Today at NYC – July 27, 2022

Glimpses of National Youth Conference

“Even though I am not with you, I keep thinking about you. I am glad to know that you are living as you should and your faith in Christ is strong” (Colossians 2:5, CEV).

Photo by Chris Brumbaugh-Cayford

How to follow NYC: Photo albums of each day are at www.brethren.org/photos/national-youth-conference-2022. The NYC Facebook page, with brief videos from worship and other events, is at www.facebook.com/churchofthebrethrennyc. NYC on Instagram is at www.instagram.com/cobnyc2022. The NYC news index page is at www.brethren.org/news/coverage/national-youth-conference-2022

Wednesday morning worship, July 27, 2022

Osheta Moore. Photo by Glenn Riegel

“Lord, when was it that we saw you hungry and gave you food or thirsty and gave you something to drink? And when was it that we saw you a stranger and welcomed you or naked and gave you clothing? And when was it that we saw you sick or in prison and visited you?” And the king will answer them, “Truly I tell you, just as you did it to one of the least of these brothers and sisters of mine, you did it to me” (Matthew 25:37b-40, NRSVue).

“This is an invitation to see…and do what we can to restore dignity and hope…. That’s the distinction between the sheep and the goats…. One saw and the other didn’t…. We’re asked to love all people…and in doing so, we love Jesus.”

— Osheta Moore bringing the morning message on Jesus’ parable of the sheep and the goats, and the question it invites us to ask: When was it that we saw Jesus hungry or thirsty or a stranger or naked or sick or in prison? Moore is a peacemaker, pastor, speaker, and author. She serves two congregations in St. Paul, Minn., as an adjunct at Woodland Hills Church and pastor of community life at Roots Covenant Church, alongside her husband. Her most recent book is Dear White Peacemakers, a “love letter” to white Christians on their anti-rcacism peacemaking journey.

“I want you to carry this cloth with you today…. If you see strings hanging off, think about where your own life feels like it may be unraveling. If you begin to see creases and folds in the fabric, think about where you might be bending over backwards to please others while neglecting your own well-being. If the fabric rips or tears, consider your own insecurities that can tear you apart from the inside, the areas in life you wish you were better or stronger, looked different, felt happier, think about your lost or broken relationships with other people. Make this scrap a symbol for all the scraps of yourself. Every crease, every tear, every wrinkle–another broken part of your life. And remember that Jesus is among the scraps, healer of all brokenness…. So bring all your scraps, these physical ones and the ones you carry inside you, back with you to this evening’s service, and we will seek healing together..”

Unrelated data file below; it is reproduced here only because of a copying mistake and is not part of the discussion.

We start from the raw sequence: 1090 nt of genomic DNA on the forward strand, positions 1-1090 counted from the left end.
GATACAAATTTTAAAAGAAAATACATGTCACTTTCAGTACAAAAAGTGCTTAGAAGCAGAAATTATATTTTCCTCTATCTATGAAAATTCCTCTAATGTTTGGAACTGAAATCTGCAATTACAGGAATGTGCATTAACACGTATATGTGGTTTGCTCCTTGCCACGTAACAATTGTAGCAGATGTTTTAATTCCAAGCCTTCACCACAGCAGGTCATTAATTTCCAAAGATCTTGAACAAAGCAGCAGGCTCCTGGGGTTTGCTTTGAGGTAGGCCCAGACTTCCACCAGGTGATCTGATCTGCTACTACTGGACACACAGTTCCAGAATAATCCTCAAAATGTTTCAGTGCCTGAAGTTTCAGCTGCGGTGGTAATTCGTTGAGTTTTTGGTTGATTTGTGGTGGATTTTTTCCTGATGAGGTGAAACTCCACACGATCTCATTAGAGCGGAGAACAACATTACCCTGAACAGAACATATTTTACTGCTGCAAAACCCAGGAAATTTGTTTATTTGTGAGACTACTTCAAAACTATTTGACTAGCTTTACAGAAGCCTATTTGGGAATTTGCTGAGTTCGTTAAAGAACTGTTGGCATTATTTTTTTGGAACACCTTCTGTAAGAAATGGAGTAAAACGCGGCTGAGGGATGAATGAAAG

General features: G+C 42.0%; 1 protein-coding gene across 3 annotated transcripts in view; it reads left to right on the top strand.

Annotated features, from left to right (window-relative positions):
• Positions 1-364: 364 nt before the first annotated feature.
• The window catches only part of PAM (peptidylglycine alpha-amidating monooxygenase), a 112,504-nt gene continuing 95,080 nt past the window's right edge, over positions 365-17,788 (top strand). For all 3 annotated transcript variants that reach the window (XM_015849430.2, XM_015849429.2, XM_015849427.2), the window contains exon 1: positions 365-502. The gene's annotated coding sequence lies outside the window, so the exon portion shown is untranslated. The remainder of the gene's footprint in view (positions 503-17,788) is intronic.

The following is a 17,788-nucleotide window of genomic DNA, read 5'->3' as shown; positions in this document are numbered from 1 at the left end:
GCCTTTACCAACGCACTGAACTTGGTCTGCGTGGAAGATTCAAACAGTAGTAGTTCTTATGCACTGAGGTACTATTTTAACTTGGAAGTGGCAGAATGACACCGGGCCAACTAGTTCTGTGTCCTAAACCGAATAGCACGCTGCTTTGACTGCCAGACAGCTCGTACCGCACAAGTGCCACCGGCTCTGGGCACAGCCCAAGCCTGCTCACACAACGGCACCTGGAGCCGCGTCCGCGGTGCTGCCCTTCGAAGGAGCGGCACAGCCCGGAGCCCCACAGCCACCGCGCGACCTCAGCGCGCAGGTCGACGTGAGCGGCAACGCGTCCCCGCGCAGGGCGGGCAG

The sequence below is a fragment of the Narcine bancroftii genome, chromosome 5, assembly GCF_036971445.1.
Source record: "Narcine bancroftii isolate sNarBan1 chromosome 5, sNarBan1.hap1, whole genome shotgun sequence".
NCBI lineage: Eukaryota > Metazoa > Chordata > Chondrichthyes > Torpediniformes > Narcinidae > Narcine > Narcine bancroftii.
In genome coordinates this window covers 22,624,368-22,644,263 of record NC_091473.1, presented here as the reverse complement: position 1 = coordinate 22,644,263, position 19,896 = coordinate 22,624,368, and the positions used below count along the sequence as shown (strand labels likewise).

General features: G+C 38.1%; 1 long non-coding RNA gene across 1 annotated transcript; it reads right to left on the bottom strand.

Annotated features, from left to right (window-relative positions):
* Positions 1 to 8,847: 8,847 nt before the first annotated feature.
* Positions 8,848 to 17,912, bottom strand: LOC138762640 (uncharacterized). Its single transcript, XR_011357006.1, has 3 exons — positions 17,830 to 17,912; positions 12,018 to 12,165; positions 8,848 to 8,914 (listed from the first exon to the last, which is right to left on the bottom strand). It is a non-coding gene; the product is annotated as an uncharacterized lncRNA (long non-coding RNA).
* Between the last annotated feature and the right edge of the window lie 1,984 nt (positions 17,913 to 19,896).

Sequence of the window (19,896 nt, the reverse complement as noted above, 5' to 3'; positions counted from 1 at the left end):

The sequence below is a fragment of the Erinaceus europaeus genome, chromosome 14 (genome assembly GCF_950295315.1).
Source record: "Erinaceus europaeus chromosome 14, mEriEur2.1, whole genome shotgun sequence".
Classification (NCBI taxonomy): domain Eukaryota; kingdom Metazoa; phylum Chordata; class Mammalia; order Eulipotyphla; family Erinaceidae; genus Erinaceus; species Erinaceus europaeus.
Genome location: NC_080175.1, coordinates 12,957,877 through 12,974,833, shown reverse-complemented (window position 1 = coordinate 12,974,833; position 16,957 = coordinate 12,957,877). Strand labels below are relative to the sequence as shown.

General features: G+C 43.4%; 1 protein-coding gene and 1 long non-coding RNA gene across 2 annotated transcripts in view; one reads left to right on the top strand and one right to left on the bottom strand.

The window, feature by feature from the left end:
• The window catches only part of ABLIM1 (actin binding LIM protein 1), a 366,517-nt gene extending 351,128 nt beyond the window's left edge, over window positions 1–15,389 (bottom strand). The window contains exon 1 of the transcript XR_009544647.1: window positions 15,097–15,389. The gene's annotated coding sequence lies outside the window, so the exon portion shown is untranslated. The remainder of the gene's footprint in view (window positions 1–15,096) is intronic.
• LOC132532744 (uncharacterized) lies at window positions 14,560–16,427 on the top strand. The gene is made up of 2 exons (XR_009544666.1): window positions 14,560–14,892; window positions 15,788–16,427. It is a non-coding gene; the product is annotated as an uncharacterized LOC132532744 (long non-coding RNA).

— Audri Svay, NYC theopoet in residence, preparing the congregation for the evening’s anointing service by talking about the small squares of cloth that each participant received as they entered worship this morning.

Photo by Glenn Riegel

Wednesday evening worship, July 27, 2022

“Then Jesus asked, ‘Were not ten made clean? So where are the other nine? Did none of them return to give glory to God except this foreigner?’ Then he said to him, ‘Get up and go on your way; your faith has made you well’” (Luke 17:17-19).

“Pay attention.
Be astonished.
Tell about it.”

— Seth Hendricks identifying the three things to learn from the story of Jesus healing the ten lepers, as he was on his “road trip” to Jerusalem. Pulling on the poetry of Mary Oliver, Hendricks likened the lepers’ experience to that of the NYCers, on a road trip to Colorado and soon returning home. He called the congregation to pay attention to the divine, allow themselves to be astonished by the divine, and then to go and tell others. Hendricks is pastor of youth ministry and congregational life at Manchester (Ind.) Church of the Brethren, and is a singer and songwriter who has composed three NYC theme songs.

Seth Hendricks. Photo by Glenn Riegel
Becky Ullom Naugle, director of Youth and Young Adult Ministry, offers anointing to a participant during the evening worship service. Photo by Chris Brumbaugh-Cayford

“Are any among you suffering? They should pray. Are any cheerful? They should sing songs of praise. Are any among you sick? They should call for the elders of the church and have them pray over them, anointing them with oil in the name of the Lord. The prayer of faith will save the sick, and the Lord will raise them up, and anyone who has committed sins will be forgiven. Therefore confess your sins to one another and pray for one another, so that you may be healed. The prayer of the righteous is powerful and effective” (James 5:13-16, NRSVue).

“Anointing is about trusting God and the path God has set before us. Calling for God’s healing, wisdom, and guidance for the next steps in our journey.”

— Audri Svay reflecting on the meaning of the anointing service, which is a long-standing tradition on the last evening of National Youth Conference. Anointing is offered in the Church of the Brethren as a way to make ourselves open to God’s gift of healing for body, mind, spirit, and relationships. The scripture text from James often is read as an invitation to anointing.

Photo by Glenn Riegel
Photo by Glenn Riegel
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